Tomateros de Culiacan (Culiacan Tomato Growers)
Venados de Mazatlan (Mazatlan Deer)
The Tigres de Quintana Roo (Cancun) are scheduled to begin anew in 2007 after having moved from Angelopolis. Cancun has already had one team fail (The Lobstermen in 2005) so it should be interesting to see if it can support a team this time around.
The move will be the second for the Tigres since the turn of the century after playing from their 1955 inception in Mexico City, where they shared the capital city with the Mexico City Diablos Rojos. Thus, Cancun will represent the first time the Tigres, who are one of the most storied and successful baseball teams in Mexico, have ever had a city all to themselves. The Tigres will be moving into a ballpark still in need of repair as Cancun continues recovering from last year’s Hurricane Wilma, which cut a wide and hard swath through the entire state of Quintana Roo. Their mascot is “Chacho” the Tiger, the most well known mascot in the history of the Mexican League. The Tigres will play out of Parque Beto Avila, one of the smallest in the League with a capacity of 8,000 (after renovations). In 2005 the Lobstermen were only able to draw slightly over 2,000 per game, the worst in all of the minor leagues.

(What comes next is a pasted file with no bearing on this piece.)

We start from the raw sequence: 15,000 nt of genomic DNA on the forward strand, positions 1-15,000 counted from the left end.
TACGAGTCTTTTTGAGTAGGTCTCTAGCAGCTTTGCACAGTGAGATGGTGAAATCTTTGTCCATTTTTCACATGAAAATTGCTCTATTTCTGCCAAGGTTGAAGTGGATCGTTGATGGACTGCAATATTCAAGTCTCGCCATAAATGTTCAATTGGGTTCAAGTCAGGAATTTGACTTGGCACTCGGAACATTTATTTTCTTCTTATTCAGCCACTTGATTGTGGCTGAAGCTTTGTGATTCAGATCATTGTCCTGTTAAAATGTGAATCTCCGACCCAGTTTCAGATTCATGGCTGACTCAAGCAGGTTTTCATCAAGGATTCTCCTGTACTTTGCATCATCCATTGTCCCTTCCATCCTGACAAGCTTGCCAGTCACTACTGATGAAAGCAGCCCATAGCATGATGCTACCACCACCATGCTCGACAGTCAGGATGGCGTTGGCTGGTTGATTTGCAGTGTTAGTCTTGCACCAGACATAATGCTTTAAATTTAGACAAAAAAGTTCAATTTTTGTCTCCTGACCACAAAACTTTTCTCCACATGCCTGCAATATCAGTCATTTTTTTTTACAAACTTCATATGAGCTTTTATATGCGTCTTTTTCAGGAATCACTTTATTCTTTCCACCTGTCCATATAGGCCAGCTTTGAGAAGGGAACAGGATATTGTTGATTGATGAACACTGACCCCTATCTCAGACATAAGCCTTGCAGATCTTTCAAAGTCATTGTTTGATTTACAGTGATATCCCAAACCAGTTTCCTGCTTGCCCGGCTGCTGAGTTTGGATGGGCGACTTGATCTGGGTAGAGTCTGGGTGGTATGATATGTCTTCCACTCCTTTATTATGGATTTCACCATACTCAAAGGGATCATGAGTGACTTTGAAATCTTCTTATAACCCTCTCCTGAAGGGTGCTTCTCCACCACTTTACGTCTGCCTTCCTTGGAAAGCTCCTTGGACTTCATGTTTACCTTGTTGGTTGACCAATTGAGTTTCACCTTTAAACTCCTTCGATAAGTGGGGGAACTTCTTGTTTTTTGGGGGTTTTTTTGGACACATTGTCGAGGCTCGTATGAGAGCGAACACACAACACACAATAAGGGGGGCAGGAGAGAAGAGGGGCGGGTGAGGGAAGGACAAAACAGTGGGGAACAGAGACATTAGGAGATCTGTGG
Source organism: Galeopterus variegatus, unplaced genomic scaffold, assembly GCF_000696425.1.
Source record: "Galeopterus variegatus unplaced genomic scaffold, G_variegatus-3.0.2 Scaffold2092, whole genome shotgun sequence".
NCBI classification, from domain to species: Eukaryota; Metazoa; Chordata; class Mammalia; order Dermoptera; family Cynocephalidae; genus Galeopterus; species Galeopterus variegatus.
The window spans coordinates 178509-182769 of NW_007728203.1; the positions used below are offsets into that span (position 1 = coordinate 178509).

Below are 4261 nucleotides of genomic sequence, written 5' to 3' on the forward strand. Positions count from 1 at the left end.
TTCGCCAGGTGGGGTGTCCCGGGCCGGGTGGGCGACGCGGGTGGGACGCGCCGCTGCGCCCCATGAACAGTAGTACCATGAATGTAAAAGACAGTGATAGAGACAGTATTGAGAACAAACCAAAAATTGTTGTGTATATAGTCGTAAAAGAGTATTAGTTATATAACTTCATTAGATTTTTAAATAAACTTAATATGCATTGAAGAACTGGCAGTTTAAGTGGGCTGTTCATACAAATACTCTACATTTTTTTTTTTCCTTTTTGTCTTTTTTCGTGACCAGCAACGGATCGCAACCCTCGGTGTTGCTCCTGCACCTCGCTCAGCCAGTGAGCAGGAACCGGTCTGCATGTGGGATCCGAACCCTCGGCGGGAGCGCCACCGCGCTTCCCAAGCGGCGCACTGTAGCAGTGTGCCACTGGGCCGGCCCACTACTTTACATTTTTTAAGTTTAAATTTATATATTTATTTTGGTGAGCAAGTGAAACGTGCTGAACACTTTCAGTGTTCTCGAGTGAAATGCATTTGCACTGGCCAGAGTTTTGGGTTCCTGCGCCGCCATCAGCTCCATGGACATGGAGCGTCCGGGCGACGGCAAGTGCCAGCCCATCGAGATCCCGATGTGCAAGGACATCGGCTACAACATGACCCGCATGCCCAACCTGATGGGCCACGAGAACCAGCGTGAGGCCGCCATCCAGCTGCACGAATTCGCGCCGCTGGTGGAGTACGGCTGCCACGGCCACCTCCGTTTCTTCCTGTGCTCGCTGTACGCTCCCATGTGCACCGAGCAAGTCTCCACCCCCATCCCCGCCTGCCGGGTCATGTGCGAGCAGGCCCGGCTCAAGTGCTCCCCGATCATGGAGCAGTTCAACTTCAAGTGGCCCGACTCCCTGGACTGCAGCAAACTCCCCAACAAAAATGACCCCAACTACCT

In approximately 2 weeks time, yours truly will be travelling to Cancun to check on the status of Parque Beto Avila and hopefully see the inaugural Quintana Roo Tigers participate in their Spring Training. Although my grasp of the Spanish language is weak to very weak, I have been able to discern that their season starts in early March. Currently they are training on the beach (!!!) on Playa Marlin in the hotel zone. Hopefully they will still be chillin’ on the beach and I can report back to you loyal Mop Up Duty readers on the happenings. I am sure you wait with baited breath.
I attended a Quintana Roo Tigres game following the publishing of this post and the review can be found here.